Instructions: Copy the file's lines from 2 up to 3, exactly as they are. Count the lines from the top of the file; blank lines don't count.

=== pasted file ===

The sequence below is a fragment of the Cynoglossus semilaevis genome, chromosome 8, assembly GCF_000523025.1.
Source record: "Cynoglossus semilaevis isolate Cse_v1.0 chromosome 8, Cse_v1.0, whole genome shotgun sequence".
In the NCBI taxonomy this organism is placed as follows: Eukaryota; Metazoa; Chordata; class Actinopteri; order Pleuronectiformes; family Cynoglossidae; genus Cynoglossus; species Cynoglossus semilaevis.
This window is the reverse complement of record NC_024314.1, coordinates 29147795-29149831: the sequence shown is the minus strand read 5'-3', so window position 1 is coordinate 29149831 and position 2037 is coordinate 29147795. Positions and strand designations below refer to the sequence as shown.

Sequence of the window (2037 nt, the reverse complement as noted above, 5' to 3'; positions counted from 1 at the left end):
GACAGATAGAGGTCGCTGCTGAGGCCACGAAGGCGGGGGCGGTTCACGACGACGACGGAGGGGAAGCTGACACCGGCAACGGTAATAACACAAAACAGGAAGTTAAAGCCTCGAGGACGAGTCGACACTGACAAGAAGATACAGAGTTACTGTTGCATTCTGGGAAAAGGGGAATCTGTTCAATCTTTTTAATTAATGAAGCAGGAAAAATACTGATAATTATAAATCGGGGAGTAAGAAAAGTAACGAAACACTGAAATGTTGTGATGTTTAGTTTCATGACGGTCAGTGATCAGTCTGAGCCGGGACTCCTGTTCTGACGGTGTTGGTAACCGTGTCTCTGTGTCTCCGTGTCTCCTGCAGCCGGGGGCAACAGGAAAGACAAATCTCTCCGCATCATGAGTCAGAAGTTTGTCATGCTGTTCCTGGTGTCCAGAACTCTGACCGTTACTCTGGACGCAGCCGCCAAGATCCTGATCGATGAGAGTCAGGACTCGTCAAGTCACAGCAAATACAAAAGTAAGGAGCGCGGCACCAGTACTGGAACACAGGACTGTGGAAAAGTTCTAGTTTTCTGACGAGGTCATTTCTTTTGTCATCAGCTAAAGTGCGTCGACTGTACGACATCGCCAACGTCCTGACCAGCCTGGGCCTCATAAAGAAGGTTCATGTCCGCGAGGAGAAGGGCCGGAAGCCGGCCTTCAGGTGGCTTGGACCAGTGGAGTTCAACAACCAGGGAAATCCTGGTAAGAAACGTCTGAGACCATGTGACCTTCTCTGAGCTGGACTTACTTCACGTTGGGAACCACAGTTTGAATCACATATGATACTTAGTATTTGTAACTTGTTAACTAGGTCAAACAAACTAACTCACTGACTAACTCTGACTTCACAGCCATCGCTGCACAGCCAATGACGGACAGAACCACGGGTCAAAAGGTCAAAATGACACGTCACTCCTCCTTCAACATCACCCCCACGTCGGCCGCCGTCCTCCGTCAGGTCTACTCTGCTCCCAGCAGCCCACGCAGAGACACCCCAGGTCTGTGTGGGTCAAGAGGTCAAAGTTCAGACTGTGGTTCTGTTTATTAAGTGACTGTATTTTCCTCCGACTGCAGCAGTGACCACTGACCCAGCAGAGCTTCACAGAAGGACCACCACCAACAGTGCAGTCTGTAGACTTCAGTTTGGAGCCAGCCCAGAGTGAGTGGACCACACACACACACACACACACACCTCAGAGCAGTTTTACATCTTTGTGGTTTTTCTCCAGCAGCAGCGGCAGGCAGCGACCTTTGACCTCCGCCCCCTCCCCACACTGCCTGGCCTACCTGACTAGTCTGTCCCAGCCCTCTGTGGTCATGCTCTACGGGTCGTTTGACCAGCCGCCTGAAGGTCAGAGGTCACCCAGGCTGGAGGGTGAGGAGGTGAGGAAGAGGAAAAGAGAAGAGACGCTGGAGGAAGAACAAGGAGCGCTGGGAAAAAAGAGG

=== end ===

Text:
Source record: "Cynoglossus semilaevis isolate Cse_v1.0 chromosome 8, Cse_v1.0, whole genome shotgun sequence".
In the NCBI taxonomy this organism is placed as follows: Eukaryota; Metazoa; Chordata; class Actinopteri; order Pleuronectiformes; family Cynoglossidae; genus Cynoglossus; species Cynoglossus semilaevis.